The Conti ransomware gang has struck again. Last month the hackers added a new victim to its data leak website: Kenosha, Wisconsin-based Snap-On Tools. In mid-March Conti posted just under 1Gb of files allegedly stolen during a breach of Snap-On’s network.
While Snap-on has not officially confirmed the source, the company has drafted a bread notification. Snap-On revealed informed those affected that the breach took place between March 1 and March 3. The notice states that “unusual activity” was discovered “in some areas of [Snap-On’s] computer systems environment.”
Snap-On took the impacted systems offline and “launched a comprehensive analysis of the incident.” The company determined that the attackers accessed and downloaded “some personal data relating to our Snap-on people.”
That personal data likely included names, social security numbers, dates of birth and employee identification numbers of Snap-On associates and franchisees.
It’s a portion of that data that the Conti gang posted on its leaks site. That data has since been removed as Bleeping Computer notes. There aren’t many reasons that a ransomware crew like Conti would remove a victim’s information.
Typically if a victim’s data disappears from such a leak site it’s because they agreed to pay the ransom and not because the hackers had a sudden change of heart. Snap-On has not yet officially confirmed whether a ransom was paid or if ransomware was even the source of the reported breach.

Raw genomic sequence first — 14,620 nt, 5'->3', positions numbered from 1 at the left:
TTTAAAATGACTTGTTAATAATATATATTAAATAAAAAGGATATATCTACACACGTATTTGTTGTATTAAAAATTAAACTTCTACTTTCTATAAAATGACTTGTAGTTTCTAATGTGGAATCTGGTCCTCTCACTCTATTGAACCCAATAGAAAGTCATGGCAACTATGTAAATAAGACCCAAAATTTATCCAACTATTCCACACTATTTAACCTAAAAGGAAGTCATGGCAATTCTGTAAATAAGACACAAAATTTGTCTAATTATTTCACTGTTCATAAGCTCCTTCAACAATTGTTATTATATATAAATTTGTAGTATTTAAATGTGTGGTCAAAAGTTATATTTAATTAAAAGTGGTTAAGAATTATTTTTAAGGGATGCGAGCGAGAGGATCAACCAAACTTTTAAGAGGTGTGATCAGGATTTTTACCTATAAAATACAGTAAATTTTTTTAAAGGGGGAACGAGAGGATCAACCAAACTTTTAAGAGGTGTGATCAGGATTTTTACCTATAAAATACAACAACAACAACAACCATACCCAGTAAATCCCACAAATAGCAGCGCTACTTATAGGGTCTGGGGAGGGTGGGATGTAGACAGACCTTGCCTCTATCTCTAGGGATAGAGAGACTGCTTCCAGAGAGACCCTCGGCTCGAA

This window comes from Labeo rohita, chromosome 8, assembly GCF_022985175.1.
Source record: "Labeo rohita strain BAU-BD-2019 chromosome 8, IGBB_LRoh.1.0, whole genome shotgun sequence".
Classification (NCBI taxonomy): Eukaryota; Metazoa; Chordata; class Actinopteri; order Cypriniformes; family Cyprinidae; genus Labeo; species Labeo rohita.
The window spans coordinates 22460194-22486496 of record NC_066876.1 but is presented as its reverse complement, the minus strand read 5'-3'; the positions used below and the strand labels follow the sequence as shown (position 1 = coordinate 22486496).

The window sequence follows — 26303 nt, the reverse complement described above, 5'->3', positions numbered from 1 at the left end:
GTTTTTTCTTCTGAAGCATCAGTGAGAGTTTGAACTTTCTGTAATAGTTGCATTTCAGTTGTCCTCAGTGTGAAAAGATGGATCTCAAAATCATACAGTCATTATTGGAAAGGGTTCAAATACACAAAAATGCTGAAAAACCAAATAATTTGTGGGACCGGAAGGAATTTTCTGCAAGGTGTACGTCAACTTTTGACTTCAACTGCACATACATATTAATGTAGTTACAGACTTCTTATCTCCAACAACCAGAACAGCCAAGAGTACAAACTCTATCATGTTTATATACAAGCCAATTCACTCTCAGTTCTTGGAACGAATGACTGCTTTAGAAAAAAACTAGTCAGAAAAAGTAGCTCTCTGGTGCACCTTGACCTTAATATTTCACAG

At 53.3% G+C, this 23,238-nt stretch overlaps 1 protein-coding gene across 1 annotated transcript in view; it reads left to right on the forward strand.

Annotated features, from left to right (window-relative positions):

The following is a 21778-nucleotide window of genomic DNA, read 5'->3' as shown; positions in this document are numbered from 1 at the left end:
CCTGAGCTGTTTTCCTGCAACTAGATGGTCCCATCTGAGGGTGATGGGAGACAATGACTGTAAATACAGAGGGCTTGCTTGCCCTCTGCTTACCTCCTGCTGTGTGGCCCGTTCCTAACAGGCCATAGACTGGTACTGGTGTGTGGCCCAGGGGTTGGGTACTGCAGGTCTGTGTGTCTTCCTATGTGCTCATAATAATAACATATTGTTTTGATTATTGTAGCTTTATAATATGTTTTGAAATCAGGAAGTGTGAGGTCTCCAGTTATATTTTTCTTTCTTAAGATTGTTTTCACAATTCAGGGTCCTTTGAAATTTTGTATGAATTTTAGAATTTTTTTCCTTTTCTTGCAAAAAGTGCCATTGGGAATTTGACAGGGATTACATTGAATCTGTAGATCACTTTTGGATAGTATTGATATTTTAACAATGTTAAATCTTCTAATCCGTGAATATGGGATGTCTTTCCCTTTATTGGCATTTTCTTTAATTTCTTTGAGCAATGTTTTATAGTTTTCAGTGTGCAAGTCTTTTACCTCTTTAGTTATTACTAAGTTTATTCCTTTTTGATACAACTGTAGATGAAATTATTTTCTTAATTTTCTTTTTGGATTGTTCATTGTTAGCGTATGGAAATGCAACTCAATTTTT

Turbulent Times For The Conti Gang
Conti is widely considered to be one of the most ruthless ransomware crews around. While some hackers refuse to attack schools, healthcare providers or critical infrastructure, Conti’s only real concern is that its targets can pay the ransom.
With a heavy Russian contingent, Conti also tends to stay away from targets within Russia’s borders.
Recent events in Ukraine caused a rift in the Conti gang and ultimately led to a former member leaking private chats. A few weeks later, source code for the Conti ransomware was leaked as well.
That leak also exposed the gang’s primary Bitcoin wallet address. To date, that wallet has received over 65,000 BTC in payments. At current exchange rates, that’s about $2.7 billion.
While the leaks have led to a deeper understanding of how the Conti gang operates, they don’t seem at all deterred. In addition to the claimed attack on Snap-On, Conti also struck industrial components giant Parker Hannefin recently.